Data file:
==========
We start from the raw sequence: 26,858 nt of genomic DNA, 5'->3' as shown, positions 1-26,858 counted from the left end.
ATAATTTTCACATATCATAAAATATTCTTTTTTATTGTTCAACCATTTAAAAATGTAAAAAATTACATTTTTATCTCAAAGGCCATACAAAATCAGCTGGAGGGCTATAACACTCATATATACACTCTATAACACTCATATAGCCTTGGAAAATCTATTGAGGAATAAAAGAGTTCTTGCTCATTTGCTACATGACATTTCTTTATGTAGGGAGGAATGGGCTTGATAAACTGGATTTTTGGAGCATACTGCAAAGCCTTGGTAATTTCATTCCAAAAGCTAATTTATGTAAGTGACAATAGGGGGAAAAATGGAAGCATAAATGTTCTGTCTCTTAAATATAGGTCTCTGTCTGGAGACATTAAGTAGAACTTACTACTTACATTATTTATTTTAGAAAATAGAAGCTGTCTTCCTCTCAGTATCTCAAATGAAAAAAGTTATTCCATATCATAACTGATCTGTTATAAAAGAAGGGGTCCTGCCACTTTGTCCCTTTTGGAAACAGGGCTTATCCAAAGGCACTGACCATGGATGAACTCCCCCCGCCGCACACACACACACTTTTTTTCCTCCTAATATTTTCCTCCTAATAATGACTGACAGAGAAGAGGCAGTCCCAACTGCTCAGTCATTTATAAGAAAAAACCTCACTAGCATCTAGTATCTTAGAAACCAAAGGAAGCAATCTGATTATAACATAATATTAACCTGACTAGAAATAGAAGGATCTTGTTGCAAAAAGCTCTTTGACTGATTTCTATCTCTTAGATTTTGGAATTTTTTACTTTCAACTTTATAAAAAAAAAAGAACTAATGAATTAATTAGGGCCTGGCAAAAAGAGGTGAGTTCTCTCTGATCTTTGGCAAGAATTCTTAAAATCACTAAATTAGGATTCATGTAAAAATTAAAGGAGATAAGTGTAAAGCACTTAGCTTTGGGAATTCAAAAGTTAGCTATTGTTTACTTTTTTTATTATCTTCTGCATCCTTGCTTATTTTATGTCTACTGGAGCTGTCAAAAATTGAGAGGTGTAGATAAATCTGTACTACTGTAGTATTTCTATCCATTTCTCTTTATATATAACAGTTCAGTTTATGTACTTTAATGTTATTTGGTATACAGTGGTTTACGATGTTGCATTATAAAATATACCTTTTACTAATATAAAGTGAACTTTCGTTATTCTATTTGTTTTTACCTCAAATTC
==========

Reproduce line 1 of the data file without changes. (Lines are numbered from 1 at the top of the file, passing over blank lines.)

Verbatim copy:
We start from the raw sequence: 26,858 nt of genomic DNA, 5'->3' as shown, positions 1-26,858 counted from the left end.